Riparian Ecosystems

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Riparian Ecosystems

What Is A Riparian Ecosystem?

Riparian ecosystems are made up of the plants and animals living along lakes, rivers, and streams, and the soil, air and water that support them.
They include areas within floodplains that may only rarely see surface flows, but where the “water table” (top of the aquifer, below which the ground is saturated) is shallow enough for plant roots to reach subsurface water.

Here in the arid Southwest, riparian ecosystems are easy to spot, because while shallow groundwater underlies river bottoms, plants on the surrounding uplands—higher terrain with water only far beneath the surface—have to live on scarce rainfall. So the plant types and densities near the river (“riparian”) can be quite different than those living above floodplain levels. Shallow-rooted cottonwoods and willows can thrive less than fifty feet from desert grasslands that cover the higher slopes surrounding them.

To learn more, click to download the Arizona Riparian Council’s Fact Sheet.

Why Are Riparian Ecosystems Important?

Riparian areas provide many benefits to both people and wildlife:

They enhance groundwater recharge (groundwater is where everyone in southern AZ gets our water) by maintaining a layer of spongy soil that can quickly absorb and hold rainfall, as well as developing complex root systems that help water infiltrate into the ground.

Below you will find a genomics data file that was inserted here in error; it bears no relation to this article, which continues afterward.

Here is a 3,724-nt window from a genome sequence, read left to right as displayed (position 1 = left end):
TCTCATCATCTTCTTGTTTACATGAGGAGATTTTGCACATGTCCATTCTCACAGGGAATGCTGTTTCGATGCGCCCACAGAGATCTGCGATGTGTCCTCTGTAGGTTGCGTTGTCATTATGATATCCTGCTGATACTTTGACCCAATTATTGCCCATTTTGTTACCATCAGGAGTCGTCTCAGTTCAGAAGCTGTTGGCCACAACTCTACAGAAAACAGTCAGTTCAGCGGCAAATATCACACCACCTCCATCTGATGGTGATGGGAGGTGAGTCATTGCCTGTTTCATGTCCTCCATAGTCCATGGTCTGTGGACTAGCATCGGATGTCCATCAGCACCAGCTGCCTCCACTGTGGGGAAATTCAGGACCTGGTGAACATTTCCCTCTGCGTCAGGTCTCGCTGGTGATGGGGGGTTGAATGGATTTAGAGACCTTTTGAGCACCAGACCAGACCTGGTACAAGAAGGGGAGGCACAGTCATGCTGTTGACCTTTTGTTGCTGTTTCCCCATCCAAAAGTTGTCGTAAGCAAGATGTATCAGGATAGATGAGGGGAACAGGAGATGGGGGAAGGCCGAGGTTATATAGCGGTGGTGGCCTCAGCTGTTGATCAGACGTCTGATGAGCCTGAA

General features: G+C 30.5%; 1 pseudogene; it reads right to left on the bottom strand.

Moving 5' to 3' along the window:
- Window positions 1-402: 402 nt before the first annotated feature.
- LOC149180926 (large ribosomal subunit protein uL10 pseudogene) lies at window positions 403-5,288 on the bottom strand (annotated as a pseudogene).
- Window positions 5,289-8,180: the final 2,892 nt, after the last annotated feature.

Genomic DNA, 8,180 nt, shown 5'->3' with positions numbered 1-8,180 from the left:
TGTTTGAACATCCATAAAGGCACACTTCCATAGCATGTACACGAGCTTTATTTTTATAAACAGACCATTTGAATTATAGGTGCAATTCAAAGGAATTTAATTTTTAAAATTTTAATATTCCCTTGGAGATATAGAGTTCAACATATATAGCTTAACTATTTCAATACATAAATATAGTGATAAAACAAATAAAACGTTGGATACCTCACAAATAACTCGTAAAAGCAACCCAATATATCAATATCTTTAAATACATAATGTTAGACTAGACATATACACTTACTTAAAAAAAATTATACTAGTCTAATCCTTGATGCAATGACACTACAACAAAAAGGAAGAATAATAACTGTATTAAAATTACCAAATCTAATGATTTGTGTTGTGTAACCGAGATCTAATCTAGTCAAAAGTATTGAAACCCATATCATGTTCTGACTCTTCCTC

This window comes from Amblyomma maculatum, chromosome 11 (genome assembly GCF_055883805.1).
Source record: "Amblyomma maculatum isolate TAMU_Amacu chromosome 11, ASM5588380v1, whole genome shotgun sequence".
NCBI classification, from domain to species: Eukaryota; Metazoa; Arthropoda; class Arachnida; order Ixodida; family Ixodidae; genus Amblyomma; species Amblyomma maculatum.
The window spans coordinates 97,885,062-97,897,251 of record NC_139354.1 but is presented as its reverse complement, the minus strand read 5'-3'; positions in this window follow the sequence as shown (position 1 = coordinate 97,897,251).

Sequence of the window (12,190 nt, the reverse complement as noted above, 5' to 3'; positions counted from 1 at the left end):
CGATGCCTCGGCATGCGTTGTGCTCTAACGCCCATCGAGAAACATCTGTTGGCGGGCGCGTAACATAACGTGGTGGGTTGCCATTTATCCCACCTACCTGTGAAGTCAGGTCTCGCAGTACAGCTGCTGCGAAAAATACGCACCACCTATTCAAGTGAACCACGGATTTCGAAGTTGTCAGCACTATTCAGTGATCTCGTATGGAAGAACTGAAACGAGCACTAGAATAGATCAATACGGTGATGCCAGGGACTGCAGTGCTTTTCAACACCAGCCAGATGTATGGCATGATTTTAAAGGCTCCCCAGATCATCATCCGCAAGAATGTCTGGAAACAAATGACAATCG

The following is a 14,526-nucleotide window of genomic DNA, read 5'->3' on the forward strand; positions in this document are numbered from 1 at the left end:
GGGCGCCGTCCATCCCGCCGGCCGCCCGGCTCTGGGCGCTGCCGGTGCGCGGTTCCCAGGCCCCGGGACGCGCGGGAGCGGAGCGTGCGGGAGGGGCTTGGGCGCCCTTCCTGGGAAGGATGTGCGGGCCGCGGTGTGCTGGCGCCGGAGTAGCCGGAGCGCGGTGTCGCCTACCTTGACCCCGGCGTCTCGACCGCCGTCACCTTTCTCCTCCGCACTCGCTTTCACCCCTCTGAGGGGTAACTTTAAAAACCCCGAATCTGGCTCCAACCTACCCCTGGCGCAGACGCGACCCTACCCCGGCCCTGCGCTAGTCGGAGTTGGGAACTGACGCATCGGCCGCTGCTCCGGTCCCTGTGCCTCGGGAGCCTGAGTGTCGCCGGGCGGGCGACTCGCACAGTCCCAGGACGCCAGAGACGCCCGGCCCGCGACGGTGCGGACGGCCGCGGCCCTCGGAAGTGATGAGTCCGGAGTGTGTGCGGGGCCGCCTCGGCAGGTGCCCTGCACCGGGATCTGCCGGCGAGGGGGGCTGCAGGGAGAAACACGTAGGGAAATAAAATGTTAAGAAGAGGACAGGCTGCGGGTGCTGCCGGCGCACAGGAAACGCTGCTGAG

• They improve water quality by filtering runoff through sediments, roots, and living soils.
  • They provide critical habitat for many wildlife species, some of which live only in riparian areas.
  • They prevent widespread erosion by stabilizing soil and absorbing the force of large flood events.
  • They provide many opportunities for hiking, horseback riding, birding and other recreational activities.

Is Riparian Conservation Needed?

Extensive Tree Die-Off in Spring 2005
Extensive Tree Die-Off in Spring 2005

Riparian ecosystems are in trouble in many parts of Arizona. Along the Santa Cruz River the combined effects of drought, groundwater pumping, flood control measures, water diversions and other human activities have damaged or destroyed many of the cottonwood and willow trees that used to thrive along portions of this river. The picture to the left shows the extensive tree die-off that occurred in the Spring of 2005, most likely from a rapid drop in the water table below the tree roots.

Also, the once-extensive mesquite/elderberry/hackberry forests that flanked the Santa Cruz all the way to Tucson have been largely cleared for agriculture and other human uses.

However, there is still a lot of riparian life to save along the upper Santa Cruz River and its tributaries. This is FOSCR’s mission: to protect, celebrate, and if possible enhance the biological bounty that the river supports.

Learn more about the loss of U.S. wetlands at the U.S. Geological Survey website.